Incredibly Inconvenient Deity
So you found God. No, the actual, physical
God. Turns out He wants you to do His bidding. Now, surely said bidding will always be reasonable things like, say, working as a volunteer in a soup kitchen, which earns you good reputation and - while it might be a bit of a burden on your time or money - won't consume your life, right?
WRONG! Turns out God wants you to behave outrageously, summons you at the worst times possible and sometimes even causes effects that will be very much of a burden on you, leading to losses from your reputation to your job or even your spouse! Oh, of course, this tends to solve itself, what with the Omniscient Morality Licence
, and All Is Well That Ends Well
. But the Almighty will NEVER make things easy on you. He WILL make you grow a beard all of a sudden. He WILL tell you cryptic stuff and tell you to Figure It Out Yourself
. He will never tell you why or how setting fire to a box full of kittens on national TV will make anything better, but he will force you to do it anyways, your presidential campaign be damned! In short, you can expect any Physical God
that chose you as their envoy to disrupt your life as much as they can (and they are omnipotent...) for the benefit of the audience.
- Evan Almighty. The beard example comes from there and is particularly jarring, given that it had no practical purpose whatsoever. Then there are the MANY birds entering Evan's office through the window.
- ...which, of course, is a sequel to Bruce Almighty, where the same God simply dumped all his powers into one guy just to show him how tough God had it.
- Depending on your views of The Bible, The Bible has stories very much like this - especially if you consider that many of the Christian values lots of cultures have now were novel - to say the least - to the people of that culture.
- "Adam, don't eat that fruit. No, not that one, that one is fine, that one right there."
- "Cain, Abel, take the best work you've done this year and set it on fire."
- "Noah, build a boat. A reeeeaaaally big one. You'll thank me later."
- "Abram, change your name and tell everyone in your family to start walking that way."
- "Hey, Abraham! Me again. Remember that son I promised you would give you a legacy of nations? Kill him. Then burn the corpse."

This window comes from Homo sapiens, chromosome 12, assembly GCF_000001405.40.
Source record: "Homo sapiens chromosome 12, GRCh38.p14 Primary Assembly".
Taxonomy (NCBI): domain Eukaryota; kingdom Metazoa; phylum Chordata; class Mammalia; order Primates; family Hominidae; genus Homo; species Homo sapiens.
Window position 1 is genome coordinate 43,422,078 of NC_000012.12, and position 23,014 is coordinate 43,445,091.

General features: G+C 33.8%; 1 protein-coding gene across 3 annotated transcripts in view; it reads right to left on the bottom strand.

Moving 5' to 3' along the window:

- "Moses, could you leave the family you've spent the last forty years raising, and go cause trouble for the people who chased you away as a murderer? Thanks, I appreciate it."
- "Joshua, go conquer that big citadel over there. No, no, don't try to lay siege or anything, just hold a parade every day for the next week."
- "Those are some very nice spoils of war, Saul, but no, you don't get to keep them."
- "Samuel, go wander around the hills for a while. I want you to appoint one of the people you meet there as the next king. I'll let you know when you find him."
- "Hosea, I want you to go marry a prostitute. Name all of your kids after my disappointment in Israel."
- ...yes. It's kind of a thing.
- Justified in Small Gods, where the Great God Om lacks the power to do things in a way that would be at all convenient for The Chosen One, Brutha, because Gods Need Prayer Badly and it's gotten to the point where Brutha is the only one who actually believes in him.
- Peter Pays Tribute has a god sending Peter on a quest for the incarnation for sickness. With no directions, clues, or hints, either. Good luck on that one, Peter.
- Joan of Arcadia. The title character had to, among other things, destroy works of art and re-take a test she had aced.
- Journeyman hinted that the character's time jumps were for a purpose. They were seriously inconvenient, and he could disappear when driving down the road, end up without clothes in snow, etc.
- Karma (well, the Theme Park Version of it, anyway) is portrayed this way in My Name Is Earl. Earl has to stick to his list, even when Being Good Sucks. Otherwise, Karma punishes either him, or people around him (such as a beautiful professor he had recently started dating).
- The ending of Quantum Leap showed this to be the case, as God himself, seen as a bartender, has been sending Sam on his jumps to fix mistakes in history rather than just let him go home. The final episode is kind of Him finally giving Sam a choice about whether to continue (considering the incredible amount of good he could do for the world) and offering him a chance at a personal do-over. Sam being the kind of person he is, decides to keep going, and uses his favor to go back and help Al hang onto his first wife, the love of his life.
- Daedric quests in The Elder Scrolls series of games can get this way. Kill a bull netch with a fork to please Sheogorath! Fake the apocalypse for Sheogorath! Cast a spell of mass disrobing at a dinner party for Sanguine. Commune with Boethia at his shrine (on the sea floor). Kill and soul-trap one member of every sapient race for Hermaeus Mora. You are not repulsive enough to worship Namira. The Shivering Isles expansion to Oblivion takes this to the next level as you travel to the plane of Sheogorath (where attempting to grow a beard attracts divine punishment).
- Godville: It's one option to continually bother your hero with commands, and probably the only way to actually get him to consistently do things you want him to. Still, being your only follower in a world where miracles run on prayer, he either knows he has the privilege to sass you back and abuses it, or is too dumb to be aware he shouldn't be talking back to his deity and does so.
- Some theologians use this as a solution to the problem of theodicy. The existence of evil is something for us to overcome. Natural disasters and diseases and suffering are so that we can grow as people. It builds character.